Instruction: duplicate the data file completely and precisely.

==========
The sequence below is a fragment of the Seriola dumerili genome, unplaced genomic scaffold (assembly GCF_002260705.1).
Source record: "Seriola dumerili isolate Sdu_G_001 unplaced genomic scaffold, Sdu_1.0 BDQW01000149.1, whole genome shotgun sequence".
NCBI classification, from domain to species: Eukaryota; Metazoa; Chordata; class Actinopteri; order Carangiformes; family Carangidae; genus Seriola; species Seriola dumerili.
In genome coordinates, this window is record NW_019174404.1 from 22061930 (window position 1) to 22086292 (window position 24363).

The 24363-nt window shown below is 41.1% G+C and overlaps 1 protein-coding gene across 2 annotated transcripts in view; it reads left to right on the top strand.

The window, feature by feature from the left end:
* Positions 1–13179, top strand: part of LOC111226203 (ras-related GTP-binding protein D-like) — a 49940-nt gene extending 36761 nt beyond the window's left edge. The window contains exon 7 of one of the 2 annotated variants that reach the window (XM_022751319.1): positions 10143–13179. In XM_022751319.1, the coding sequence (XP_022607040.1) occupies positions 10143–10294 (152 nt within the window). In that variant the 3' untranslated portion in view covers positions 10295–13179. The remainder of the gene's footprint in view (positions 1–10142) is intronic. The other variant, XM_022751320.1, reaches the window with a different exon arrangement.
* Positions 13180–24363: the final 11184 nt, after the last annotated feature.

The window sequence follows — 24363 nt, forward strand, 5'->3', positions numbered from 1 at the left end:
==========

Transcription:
The sequence below is a fragment of the Seriola dumerili genome, unplaced genomic scaffold (assembly GCF_002260705.1).
Source record: "Seriola dumerili isolate Sdu_G_001 unplaced genomic scaffold, Sdu_1.0 BDQW01000149.1, whole genome shotgun sequence".
NCBI classification, from domain to species: Eukaryota; Metazoa; Chordata; class Actinopteri; order Carangiformes; family Carangidae; genus Seriola; species Seriola dumerili.
In genome coordinates, this window is record NW_019174404.1 from 22061930 (window position 1) to 22086292 (window position 24363).

The 24363-nt window shown below is 41.1% G+C and overlaps 1 protein-coding gene across 2 annotated transcripts in view; it reads left to right on the top strand.

The window, feature by feature from the left end:
* Positions 1–13179, top strand: part of LOC111226203 (ras-related GTP-binding protein D-like) — a 49940-nt gene extending 36761 nt beyond the window's left edge. The window contains exon 7 of one of the 2 annotated variants that reach the window (XM_022751319.1): positions 10143–13179. In XM_022751319.1, the coding sequence (XP_022607040.1) occupies positions 10143–10294 (152 nt within the window). In that variant the 3' untranslated portion in view covers positions 10295–13179. The remainder of the gene's footprint in view (positions 1–10142) is intronic. The other variant, XM_022751320.1, reaches the window with a different exon arrangement.
* Positions 13180–24363: the final 11184 nt, after the last annotated feature.

The window sequence follows — 24363 nt, forward strand, 5'->3', positions numbered from 1 at the left end: